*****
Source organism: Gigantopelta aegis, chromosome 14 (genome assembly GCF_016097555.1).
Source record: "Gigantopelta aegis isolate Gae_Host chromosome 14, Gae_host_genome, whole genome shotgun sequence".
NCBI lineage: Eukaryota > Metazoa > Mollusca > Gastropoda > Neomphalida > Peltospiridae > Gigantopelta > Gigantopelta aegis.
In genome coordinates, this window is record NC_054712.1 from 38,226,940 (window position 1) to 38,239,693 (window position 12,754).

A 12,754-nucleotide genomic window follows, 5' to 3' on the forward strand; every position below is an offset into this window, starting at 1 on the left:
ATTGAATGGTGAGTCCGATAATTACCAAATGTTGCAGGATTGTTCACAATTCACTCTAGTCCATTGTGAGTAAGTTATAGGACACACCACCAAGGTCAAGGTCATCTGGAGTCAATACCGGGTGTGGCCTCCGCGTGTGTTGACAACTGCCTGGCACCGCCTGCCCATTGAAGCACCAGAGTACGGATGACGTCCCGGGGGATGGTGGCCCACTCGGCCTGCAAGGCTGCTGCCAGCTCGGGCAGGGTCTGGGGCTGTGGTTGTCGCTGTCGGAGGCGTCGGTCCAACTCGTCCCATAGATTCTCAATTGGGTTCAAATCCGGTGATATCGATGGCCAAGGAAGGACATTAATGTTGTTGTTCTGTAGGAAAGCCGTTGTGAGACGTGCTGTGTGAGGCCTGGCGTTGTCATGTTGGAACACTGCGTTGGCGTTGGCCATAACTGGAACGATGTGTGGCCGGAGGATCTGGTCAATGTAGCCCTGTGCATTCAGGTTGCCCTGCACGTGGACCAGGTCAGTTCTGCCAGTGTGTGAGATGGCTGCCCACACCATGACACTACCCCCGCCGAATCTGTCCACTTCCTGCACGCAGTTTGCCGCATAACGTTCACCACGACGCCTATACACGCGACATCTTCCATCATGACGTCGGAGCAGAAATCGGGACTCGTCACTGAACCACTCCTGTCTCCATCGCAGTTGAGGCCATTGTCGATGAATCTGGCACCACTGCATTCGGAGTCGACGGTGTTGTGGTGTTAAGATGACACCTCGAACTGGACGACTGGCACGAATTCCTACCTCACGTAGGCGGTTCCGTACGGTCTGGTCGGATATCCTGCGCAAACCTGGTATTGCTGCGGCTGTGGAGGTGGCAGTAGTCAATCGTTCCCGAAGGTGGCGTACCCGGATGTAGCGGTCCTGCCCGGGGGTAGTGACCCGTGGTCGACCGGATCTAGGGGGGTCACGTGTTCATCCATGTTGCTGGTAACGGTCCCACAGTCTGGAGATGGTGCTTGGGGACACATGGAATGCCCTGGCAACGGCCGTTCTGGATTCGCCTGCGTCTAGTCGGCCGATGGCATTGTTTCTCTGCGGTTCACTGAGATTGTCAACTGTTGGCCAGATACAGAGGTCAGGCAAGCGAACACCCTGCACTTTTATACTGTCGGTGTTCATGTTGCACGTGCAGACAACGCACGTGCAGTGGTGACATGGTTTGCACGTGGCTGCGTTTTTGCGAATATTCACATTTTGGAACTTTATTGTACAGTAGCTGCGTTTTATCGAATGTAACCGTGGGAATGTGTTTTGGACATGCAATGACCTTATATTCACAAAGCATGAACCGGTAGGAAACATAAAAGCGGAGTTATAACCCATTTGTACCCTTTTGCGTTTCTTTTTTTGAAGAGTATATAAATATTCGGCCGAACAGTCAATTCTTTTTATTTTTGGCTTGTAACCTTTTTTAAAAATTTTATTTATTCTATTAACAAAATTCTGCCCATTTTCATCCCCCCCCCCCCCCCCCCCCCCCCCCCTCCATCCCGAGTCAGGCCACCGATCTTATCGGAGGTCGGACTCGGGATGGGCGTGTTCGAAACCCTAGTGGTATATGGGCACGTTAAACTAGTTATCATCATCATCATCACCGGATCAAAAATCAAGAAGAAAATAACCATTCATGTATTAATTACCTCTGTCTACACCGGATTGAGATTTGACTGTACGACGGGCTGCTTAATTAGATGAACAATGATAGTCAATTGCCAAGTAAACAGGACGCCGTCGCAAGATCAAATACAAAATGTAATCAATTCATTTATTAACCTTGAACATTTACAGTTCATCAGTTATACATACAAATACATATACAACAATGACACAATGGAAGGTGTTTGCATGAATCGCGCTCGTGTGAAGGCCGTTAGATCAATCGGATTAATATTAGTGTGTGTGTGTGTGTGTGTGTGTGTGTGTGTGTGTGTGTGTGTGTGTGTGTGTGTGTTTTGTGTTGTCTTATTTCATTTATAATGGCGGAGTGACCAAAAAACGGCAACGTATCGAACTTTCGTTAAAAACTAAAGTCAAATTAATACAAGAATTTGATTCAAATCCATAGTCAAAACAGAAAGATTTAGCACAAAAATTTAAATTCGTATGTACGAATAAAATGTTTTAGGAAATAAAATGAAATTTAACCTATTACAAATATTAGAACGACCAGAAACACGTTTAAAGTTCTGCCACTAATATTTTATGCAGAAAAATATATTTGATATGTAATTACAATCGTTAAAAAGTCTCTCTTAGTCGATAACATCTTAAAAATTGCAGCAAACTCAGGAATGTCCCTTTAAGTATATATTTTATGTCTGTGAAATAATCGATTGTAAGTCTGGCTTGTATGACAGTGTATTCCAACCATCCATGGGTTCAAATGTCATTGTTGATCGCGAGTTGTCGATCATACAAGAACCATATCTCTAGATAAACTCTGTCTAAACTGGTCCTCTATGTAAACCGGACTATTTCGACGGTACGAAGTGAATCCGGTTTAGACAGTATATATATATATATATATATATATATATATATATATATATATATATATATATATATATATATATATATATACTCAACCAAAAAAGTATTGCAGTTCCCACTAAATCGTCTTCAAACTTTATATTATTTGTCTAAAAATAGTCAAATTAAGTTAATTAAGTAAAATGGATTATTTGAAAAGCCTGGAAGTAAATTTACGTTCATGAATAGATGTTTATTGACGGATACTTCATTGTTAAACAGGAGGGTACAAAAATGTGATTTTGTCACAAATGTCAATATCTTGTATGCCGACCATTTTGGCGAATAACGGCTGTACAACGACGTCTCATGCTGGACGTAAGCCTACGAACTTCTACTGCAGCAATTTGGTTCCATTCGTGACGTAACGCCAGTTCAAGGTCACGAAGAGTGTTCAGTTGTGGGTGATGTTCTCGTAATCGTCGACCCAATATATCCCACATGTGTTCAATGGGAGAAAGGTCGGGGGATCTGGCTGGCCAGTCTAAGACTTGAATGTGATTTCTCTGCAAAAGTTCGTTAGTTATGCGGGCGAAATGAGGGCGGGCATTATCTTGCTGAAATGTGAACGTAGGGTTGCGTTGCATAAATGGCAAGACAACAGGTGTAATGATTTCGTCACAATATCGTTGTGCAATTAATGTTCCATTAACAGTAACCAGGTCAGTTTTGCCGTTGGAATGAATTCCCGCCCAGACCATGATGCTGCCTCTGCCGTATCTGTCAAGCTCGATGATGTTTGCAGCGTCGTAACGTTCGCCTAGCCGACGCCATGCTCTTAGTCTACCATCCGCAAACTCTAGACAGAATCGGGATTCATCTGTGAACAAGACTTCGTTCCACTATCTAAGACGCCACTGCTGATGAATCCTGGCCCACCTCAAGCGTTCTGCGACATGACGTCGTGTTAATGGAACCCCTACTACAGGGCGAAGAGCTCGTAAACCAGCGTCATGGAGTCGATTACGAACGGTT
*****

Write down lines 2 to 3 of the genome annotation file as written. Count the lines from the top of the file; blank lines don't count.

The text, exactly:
Source record: "Gigantopelta aegis isolate Gae_Host chromosome 14, Gae_host_genome, whole genome shotgun sequence".
NCBI lineage: Eukaryota > Metazoa > Mollusca > Gastropoda > Neomphalida > Peltospiridae > Gigantopelta > Gigantopelta aegis.